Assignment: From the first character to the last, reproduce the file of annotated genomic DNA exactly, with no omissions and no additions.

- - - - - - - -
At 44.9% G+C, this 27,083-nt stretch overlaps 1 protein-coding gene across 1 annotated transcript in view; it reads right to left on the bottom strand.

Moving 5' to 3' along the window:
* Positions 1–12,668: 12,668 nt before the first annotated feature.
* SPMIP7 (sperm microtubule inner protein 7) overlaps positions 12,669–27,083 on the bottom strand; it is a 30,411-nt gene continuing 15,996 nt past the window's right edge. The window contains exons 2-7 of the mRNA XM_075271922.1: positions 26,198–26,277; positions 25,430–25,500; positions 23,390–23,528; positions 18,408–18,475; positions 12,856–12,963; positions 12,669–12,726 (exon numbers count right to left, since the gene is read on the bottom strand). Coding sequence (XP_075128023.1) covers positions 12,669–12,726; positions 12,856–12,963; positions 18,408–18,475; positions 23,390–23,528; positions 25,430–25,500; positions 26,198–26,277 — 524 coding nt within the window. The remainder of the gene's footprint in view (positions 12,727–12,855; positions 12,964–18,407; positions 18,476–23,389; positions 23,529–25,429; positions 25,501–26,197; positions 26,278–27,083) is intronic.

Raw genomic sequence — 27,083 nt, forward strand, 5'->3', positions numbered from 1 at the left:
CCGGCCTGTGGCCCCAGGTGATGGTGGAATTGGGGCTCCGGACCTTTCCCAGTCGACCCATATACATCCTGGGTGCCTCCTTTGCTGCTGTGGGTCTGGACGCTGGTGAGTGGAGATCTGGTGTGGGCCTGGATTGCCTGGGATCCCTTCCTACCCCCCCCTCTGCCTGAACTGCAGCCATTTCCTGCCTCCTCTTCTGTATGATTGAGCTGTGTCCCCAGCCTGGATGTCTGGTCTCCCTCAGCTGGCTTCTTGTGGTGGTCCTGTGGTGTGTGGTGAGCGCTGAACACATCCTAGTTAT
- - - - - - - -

At 44.9% G+C, this 27,083-nt stretch overlaps 1 protein-coding gene across 1 annotated transcript in view; it reads right to left on the bottom strand.

Moving 5' to 3' along the window:
* Positions 1–12,668: 12,668 nt before the first annotated feature.
* SPMIP7 (sperm microtubule inner protein 7) overlaps positions 12,669–27,083 on the bottom strand; it is a 30,411-nt gene continuing 15,996 nt past the window's right edge. The window contains exons 2-7 of the mRNA XM_075271922.1: positions 26,198–26,277; positions 25,430–25,500; positions 23,390–23,528; positions 18,408–18,475; positions 12,856–12,963; positions 12,669–12,726 (exon numbers count right to left, since the gene is read on the bottom strand). Coding sequence (XP_075128023.1) covers positions 12,669–12,726; positions 12,856–12,963; positions 18,408–18,475; positions 23,390–23,528; positions 25,430–25,500; positions 26,198–26,277 — 524 coding nt within the window. The remainder of the gene's footprint in view (positions 12,727–12,855; positions 12,964–18,407; positions 18,476–23,389; positions 23,529–25,429; positions 25,501–26,197; positions 26,278–27,083) is intronic.

Raw genomic sequence — 27,083 nt, forward strand, 5'->3', positions numbered from 1 at the left:
CCGGCCTGTGGCCCCAGGTGATGGTGGAATTGGGGCTCCGGACCTTTCCCAGTCGACCCATATACATCCTGGGTGCCTCCTTTGCTGCTGTGGGTCTGGACGCTGGTGAGTGGAGATCTGGTGTGGGCCTGGATTGCCTGGGATCCCTTCCTACCCCCCCCTCTGCCTGAACTGCAGCCATTTCCTGCCTCCTCTTCTGTATGATTGAGCTGTGTCCCCAGCCTGGATGTCTGGTCTCCCTCAGCTGGCTTCTTGTGGTGGTCCTGTGGTGTGTGGTGAGCGCTGAACACATCCTAGTTAT